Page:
Over the weekend Top Gear aired its Patagonia special, which ended in quite spectacular fashion. While most of us already knew the ending already (as it made international news at the time) it was quite a different thing seeing the ending in context.
What’s more it’s something we’re increasingly likely to see on UK streets if current indications are anything to go by.
Nationalism is sweeping across Europe, as a way for many to express their dissatisfaction with the way their countries are being run. However, the outrage could not be more misplaced, as it’s aimed strictly at those at the bottom of the socioeconomic spectrum, those who have done nothing to cause the issues, but are hailed as the problem.
Just as bad is the false-patriotism, the idea that ‘the flag’ and ones nationality is something that should be lauded above all else, as if it was something you had a choice in, rather than an accident of birth. If you were born stateless, and had to chose a nationality at age 10 or 18, then yes that might be something to be proud of, to support, just like your football team. To be proud of a country just because your parents are from there, you were born there, and you still live there isn’t really much of a reason.
I was born and raised in Liverpool, but for the last few years my home has been in the US (currently in my wife’s home town). However I’ve not stopped being ‘British’. Every home I’ve had here has flown the Union flag where it can be seen from the street (and one of my cars has the flag for the front number plate), and for Christmas my eldest got me a new 5ft flag to replace the current one, as the Georgia sun has started to wash it out, and as I write this I’m sipping on a cup of Tetley. This has impressed on me one thing – it’s real easy to “a British Patriot” in the middle of England, and not so easy in a foreign country.
It’s real easy to stand up for something when you’re in a large group. It’s the mob mentality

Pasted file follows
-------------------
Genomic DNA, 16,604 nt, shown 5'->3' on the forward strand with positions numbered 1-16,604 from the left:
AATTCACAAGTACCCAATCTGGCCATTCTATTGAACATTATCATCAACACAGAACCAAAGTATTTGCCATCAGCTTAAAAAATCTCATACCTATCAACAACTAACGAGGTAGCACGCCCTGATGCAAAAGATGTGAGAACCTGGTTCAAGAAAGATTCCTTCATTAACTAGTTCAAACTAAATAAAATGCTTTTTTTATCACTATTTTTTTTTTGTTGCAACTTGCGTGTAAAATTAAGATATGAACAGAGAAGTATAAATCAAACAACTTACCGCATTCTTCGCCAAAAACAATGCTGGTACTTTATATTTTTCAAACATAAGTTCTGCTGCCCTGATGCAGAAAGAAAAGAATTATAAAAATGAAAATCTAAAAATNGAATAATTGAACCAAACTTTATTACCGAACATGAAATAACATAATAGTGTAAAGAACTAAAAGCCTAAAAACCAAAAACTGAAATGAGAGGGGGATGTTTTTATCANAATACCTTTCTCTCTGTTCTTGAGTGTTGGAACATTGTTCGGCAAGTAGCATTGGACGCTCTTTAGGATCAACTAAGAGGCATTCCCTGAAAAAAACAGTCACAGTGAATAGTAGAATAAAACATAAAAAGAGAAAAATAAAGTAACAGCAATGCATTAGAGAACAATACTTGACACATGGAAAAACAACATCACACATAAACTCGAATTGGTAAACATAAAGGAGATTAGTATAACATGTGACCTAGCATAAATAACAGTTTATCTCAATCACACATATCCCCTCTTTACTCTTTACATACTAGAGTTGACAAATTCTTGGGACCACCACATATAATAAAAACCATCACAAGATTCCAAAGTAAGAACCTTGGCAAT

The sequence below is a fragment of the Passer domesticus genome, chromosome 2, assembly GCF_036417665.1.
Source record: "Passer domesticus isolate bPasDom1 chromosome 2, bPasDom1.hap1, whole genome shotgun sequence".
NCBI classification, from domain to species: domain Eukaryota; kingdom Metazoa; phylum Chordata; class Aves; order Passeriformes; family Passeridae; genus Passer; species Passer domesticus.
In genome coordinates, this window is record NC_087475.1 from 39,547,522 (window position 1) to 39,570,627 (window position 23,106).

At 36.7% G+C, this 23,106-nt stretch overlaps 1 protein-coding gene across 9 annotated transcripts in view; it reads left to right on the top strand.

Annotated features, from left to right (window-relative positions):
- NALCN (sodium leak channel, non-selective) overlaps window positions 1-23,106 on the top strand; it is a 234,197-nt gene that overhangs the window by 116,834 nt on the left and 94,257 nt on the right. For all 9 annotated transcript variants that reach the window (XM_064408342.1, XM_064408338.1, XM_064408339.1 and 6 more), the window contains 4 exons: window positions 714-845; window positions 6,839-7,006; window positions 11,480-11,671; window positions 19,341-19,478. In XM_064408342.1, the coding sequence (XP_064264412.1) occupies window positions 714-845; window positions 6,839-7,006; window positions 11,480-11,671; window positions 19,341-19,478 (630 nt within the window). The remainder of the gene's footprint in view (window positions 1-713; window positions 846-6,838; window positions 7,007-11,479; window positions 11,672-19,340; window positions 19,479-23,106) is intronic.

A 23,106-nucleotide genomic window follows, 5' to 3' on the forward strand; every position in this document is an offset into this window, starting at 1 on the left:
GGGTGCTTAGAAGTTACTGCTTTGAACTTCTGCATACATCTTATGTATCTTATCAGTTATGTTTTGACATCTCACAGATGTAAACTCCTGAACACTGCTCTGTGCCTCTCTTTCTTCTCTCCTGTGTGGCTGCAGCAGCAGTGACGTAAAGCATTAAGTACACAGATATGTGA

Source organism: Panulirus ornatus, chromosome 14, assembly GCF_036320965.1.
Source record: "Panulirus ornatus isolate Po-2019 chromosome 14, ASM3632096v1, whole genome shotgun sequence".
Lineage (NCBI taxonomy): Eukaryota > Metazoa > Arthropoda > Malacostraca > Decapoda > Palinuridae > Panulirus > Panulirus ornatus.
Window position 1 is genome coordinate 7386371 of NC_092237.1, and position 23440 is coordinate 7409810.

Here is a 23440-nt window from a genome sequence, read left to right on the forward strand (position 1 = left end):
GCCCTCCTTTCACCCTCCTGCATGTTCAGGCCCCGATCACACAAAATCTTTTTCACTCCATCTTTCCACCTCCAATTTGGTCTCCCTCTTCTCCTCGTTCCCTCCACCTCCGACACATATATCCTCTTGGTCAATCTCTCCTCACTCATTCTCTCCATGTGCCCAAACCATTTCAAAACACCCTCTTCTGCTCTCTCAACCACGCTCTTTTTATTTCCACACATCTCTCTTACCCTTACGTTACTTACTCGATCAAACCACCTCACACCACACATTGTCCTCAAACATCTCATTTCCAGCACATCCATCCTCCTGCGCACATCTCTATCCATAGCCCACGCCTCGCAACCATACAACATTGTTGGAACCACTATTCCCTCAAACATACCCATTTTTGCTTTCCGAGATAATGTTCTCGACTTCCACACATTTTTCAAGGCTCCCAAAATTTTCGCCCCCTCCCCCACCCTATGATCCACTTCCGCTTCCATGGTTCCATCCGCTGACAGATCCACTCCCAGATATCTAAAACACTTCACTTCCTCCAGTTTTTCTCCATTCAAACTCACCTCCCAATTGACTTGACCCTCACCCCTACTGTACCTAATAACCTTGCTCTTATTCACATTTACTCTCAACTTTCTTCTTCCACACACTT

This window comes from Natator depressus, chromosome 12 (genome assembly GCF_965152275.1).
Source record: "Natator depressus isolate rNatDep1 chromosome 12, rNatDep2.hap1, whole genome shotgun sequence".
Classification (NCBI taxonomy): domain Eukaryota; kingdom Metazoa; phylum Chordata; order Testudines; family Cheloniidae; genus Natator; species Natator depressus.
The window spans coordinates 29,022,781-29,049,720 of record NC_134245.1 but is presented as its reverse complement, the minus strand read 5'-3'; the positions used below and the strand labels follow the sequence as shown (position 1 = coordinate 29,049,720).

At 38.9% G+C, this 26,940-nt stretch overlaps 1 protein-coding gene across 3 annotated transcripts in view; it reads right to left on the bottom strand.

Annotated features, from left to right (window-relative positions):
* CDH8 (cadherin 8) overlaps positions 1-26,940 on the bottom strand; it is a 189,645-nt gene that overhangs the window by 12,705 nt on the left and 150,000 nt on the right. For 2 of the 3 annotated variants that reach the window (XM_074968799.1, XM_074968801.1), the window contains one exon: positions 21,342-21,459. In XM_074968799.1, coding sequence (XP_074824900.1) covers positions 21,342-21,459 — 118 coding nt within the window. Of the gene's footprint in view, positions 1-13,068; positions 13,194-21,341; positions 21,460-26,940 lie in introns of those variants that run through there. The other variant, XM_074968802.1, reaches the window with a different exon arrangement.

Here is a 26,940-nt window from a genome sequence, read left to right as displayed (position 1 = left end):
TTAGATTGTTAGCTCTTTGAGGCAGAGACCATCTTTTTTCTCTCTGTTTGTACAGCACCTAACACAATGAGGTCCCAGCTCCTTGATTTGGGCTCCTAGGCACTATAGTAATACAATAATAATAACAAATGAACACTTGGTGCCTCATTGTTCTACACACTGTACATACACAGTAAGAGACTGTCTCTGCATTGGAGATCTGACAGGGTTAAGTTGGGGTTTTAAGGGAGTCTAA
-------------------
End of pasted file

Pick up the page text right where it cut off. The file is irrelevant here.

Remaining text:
Which brings us, rather neatly I feel, back to Argentina and Top Gear. The 1982 Falklands conflict was spurred on by Argentine nationalism, in an attempt to divert attention from the failing economy, and growing unrest with the Galtieri government. It backfired on General Leopoldo Galtieri but it’s still extremely relevant 32 years on. The war was to distract from a disastrous economic position, which was brought about through ‘deregulation’ and speculator-focused financial machinations, followed by ‘austerity’. It caused massive financial devastation, and the easiest way for the Junta to avoid its own coup, was to appeal to patriotism and ‘reclaim territory’ in the South Atlantic.
And when it failed, it left a country with some resentment, especially in the area of Pategonia, because they had been sold on the idea that the war was to make things better for them, and when they lost THAT was what caused the hardships. “We wuz beaten, we were robbed” and we saw the results on Top Gear.
The same sorts of things are happening in both the US and UK. It’s not the ‘invasion of the Falkland’s” though, it’s the “invasion of our country”; by “mexicans” in the US, and “bloody foreigners” in the UK. And as in Argentina, it’s being used as a smokescreen, to distract from absolutely abysmal economic policy, by scapegoating the people that have very little to do with the problems.